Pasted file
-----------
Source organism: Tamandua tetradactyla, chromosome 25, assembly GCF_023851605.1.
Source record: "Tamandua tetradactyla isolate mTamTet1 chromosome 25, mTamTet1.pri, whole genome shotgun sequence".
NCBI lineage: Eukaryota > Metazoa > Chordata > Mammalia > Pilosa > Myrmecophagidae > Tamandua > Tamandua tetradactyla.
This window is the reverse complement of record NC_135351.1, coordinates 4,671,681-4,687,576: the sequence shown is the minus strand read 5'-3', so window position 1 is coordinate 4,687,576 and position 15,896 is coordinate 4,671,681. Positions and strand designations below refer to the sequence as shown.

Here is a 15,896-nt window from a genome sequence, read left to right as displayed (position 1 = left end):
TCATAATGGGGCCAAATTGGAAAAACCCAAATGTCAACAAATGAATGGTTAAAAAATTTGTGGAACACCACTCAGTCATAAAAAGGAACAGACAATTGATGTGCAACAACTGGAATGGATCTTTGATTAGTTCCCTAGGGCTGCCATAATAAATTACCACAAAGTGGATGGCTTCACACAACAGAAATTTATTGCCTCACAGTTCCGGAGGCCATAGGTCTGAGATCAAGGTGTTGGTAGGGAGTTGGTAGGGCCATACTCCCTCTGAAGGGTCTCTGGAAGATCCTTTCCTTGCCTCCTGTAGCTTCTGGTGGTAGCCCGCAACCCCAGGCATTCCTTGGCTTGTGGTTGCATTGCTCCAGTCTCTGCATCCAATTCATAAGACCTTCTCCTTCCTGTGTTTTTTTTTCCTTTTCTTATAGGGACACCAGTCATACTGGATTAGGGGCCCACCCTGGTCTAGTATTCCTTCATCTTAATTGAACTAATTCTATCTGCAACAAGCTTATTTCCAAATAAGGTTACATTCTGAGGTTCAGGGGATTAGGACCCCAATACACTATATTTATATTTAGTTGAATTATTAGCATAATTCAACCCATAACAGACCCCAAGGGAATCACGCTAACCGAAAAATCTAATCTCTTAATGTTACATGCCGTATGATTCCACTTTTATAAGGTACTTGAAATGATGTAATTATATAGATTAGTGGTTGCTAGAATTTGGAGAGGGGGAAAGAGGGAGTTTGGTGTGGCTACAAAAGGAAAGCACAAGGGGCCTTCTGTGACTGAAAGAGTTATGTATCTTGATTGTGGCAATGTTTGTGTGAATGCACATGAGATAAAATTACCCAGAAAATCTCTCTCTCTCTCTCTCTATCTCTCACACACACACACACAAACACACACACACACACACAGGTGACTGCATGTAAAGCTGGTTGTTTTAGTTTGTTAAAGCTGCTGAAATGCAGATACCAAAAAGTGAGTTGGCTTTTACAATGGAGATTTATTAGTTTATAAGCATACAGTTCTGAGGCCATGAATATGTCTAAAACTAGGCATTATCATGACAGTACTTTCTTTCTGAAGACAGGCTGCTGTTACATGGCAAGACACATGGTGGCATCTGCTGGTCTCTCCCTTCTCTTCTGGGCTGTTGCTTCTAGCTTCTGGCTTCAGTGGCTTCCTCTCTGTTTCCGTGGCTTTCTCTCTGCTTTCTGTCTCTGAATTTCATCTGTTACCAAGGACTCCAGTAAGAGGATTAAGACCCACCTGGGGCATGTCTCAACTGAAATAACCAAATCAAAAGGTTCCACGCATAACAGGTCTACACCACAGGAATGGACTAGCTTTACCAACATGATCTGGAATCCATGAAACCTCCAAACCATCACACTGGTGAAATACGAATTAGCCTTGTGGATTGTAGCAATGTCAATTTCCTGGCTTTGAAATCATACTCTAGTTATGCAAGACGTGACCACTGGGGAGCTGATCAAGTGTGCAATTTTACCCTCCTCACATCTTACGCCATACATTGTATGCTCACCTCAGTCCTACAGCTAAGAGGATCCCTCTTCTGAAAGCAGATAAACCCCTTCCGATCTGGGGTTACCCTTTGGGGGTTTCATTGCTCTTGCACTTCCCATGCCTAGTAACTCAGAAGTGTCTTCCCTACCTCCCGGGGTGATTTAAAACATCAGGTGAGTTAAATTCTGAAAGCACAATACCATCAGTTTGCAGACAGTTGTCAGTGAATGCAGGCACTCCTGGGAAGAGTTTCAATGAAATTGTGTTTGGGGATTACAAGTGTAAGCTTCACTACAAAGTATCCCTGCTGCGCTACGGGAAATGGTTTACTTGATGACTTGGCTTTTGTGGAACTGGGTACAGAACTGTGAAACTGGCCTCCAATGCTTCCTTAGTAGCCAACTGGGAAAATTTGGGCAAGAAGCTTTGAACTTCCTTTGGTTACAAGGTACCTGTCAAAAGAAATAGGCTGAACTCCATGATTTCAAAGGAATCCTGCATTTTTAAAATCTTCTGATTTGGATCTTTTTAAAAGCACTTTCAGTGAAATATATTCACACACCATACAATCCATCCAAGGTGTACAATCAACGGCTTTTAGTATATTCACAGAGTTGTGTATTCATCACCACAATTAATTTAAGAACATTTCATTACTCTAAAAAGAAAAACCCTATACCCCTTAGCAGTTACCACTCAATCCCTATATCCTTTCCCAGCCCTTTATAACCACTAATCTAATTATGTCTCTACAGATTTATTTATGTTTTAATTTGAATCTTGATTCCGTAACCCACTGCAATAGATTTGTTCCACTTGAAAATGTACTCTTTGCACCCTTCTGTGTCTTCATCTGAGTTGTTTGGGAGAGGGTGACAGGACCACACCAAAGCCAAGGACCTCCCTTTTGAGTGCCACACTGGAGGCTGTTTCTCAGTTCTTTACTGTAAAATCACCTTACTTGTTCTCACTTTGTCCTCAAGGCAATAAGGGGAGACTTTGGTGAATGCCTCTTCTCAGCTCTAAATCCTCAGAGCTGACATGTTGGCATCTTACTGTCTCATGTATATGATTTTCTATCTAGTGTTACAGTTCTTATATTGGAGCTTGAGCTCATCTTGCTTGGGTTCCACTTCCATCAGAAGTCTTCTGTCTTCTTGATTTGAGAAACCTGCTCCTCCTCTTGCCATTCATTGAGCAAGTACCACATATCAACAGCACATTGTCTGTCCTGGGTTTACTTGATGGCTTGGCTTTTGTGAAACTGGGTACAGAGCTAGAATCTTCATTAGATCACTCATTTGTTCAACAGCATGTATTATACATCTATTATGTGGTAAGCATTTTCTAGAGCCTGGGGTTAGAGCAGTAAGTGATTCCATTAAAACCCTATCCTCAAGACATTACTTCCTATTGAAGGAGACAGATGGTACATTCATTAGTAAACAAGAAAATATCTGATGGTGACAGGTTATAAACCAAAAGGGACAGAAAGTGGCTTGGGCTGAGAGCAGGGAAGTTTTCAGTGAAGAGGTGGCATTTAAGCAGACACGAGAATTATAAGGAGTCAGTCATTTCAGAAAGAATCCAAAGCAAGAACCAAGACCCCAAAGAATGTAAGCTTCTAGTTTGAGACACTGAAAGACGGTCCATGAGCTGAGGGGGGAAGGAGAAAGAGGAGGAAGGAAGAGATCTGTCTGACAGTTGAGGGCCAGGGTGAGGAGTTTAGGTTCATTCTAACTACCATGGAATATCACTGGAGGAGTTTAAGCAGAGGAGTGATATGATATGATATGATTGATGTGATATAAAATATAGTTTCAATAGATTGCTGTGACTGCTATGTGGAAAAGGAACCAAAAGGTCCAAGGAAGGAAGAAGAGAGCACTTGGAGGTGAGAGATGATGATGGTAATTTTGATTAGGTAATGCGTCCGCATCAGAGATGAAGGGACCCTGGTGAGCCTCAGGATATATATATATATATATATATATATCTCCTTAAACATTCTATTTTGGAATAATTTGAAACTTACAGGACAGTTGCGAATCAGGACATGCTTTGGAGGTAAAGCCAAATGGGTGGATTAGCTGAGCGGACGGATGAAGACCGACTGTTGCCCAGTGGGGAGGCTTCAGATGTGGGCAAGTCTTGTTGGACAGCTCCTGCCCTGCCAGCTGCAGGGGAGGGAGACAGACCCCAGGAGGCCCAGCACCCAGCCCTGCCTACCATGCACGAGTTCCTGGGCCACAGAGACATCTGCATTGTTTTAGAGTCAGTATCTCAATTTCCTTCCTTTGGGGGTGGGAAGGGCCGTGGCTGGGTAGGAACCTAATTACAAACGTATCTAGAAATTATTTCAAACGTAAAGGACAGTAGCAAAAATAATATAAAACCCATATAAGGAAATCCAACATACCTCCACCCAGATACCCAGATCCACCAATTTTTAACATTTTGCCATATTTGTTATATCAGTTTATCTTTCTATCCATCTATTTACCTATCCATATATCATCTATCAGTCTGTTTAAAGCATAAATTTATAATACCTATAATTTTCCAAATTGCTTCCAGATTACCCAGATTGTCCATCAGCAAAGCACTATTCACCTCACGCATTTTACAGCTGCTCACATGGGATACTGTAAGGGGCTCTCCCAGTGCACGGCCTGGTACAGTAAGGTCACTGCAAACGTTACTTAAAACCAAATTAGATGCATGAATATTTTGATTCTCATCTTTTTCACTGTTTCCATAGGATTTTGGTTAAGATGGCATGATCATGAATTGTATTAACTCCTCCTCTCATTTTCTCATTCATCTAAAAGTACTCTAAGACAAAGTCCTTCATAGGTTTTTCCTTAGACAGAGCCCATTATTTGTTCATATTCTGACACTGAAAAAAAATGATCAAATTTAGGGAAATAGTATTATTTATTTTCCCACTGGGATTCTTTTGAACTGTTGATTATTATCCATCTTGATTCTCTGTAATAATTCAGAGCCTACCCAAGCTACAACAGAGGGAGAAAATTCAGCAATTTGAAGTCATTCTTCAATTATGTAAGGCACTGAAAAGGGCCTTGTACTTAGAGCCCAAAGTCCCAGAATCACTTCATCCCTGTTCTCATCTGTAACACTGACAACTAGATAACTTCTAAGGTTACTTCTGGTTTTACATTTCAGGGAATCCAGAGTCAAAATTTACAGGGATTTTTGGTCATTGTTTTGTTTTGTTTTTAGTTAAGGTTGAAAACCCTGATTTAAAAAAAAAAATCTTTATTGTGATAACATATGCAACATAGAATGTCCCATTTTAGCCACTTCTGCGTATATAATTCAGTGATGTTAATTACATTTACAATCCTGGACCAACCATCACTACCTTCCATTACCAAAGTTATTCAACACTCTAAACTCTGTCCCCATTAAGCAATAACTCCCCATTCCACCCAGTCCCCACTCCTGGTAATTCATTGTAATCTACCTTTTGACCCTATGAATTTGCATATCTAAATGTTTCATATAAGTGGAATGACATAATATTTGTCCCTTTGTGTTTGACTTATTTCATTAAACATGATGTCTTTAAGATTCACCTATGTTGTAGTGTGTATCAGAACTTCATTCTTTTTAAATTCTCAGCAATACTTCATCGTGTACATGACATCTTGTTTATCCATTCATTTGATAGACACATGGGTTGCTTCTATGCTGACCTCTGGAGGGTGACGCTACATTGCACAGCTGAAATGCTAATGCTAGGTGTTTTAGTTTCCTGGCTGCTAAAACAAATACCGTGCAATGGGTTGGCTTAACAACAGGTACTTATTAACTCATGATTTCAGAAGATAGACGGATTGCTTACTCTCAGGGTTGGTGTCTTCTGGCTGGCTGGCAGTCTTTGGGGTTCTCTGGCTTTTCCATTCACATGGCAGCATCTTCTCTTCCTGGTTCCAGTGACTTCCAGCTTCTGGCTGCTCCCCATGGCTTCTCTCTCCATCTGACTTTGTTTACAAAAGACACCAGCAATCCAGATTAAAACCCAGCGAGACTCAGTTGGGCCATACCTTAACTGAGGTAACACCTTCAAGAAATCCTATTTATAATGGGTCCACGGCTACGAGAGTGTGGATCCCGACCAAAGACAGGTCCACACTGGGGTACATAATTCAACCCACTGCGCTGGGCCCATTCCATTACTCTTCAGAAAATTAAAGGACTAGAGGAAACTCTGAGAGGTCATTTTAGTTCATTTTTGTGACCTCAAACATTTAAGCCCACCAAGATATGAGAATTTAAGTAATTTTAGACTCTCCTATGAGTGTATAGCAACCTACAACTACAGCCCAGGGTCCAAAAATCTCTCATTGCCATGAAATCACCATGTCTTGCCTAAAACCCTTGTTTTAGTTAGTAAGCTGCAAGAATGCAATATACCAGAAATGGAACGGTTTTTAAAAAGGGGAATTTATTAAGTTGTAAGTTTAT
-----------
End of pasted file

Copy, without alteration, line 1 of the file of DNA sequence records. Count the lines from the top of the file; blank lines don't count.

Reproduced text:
Source organism: Tamandua tetradactyla, chromosome 25, assembly GCF_023851605.1.